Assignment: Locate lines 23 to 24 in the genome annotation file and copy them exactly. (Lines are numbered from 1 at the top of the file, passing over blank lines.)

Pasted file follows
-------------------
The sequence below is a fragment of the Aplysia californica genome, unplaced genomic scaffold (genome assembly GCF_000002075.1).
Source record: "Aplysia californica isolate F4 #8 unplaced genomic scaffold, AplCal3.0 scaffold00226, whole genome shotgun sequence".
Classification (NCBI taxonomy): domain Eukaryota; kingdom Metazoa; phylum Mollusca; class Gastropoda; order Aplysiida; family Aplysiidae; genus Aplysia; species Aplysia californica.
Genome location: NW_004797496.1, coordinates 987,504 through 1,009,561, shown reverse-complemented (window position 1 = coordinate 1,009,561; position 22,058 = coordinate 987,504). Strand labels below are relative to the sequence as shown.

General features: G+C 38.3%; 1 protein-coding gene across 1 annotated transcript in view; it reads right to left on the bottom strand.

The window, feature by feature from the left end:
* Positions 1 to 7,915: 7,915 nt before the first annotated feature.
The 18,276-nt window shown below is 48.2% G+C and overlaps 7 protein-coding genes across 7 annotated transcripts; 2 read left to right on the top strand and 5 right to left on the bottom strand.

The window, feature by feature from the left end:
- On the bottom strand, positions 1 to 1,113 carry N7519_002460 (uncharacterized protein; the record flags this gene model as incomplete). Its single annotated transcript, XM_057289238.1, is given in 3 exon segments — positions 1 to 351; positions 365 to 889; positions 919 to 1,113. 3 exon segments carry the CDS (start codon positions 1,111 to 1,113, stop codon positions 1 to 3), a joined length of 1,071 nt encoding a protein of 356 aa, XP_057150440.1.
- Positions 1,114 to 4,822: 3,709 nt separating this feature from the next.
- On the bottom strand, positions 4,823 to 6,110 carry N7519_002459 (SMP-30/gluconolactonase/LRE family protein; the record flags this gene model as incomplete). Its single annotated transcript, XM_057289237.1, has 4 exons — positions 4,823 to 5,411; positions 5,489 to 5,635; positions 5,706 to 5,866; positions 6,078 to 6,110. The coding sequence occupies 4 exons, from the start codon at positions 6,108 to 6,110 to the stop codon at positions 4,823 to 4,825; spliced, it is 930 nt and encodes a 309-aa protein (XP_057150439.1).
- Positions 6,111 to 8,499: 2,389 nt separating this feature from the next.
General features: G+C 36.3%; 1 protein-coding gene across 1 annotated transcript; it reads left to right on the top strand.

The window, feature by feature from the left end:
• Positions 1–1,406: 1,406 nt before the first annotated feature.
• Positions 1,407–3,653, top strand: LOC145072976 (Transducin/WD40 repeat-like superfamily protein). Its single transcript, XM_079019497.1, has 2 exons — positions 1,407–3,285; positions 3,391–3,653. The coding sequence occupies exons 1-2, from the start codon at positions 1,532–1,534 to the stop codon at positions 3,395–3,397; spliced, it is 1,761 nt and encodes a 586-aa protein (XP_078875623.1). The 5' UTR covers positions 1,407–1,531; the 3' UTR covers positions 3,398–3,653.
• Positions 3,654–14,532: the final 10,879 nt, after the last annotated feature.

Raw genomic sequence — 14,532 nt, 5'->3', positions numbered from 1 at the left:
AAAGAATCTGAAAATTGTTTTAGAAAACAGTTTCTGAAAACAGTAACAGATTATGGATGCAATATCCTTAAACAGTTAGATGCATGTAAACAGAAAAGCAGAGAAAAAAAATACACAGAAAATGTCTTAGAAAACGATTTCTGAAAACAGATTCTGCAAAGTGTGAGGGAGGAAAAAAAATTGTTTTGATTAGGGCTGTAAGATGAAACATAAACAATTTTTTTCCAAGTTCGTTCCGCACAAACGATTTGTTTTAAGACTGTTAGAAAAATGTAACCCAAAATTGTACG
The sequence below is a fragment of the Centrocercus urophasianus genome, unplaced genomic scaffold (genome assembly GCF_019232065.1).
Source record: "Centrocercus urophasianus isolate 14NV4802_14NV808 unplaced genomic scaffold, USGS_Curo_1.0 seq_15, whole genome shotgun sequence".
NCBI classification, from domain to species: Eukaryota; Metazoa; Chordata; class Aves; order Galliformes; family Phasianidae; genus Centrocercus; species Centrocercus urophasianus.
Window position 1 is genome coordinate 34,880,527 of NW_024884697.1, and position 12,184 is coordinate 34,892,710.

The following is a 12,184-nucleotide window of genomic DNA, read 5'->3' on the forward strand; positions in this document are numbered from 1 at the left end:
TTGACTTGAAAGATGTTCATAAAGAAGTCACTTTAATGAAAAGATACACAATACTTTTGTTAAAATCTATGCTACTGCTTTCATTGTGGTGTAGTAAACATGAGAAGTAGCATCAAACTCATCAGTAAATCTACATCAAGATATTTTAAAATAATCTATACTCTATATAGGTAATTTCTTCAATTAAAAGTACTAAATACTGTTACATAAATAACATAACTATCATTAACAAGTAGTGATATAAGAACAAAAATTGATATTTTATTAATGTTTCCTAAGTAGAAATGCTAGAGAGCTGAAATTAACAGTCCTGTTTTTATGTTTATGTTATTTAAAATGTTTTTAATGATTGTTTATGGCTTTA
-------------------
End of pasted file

NCBI classification, from domain to species: Eukaryota; Metazoa; Chordata; class Aves; order Galliformes; family Phasianidae; genus Centrocercus; species Centrocercus urophasianus.
Window position 1 is genome coordinate 34,880,527 of NW_024884697.1, and position 12,184 is coordinate 34,892,710.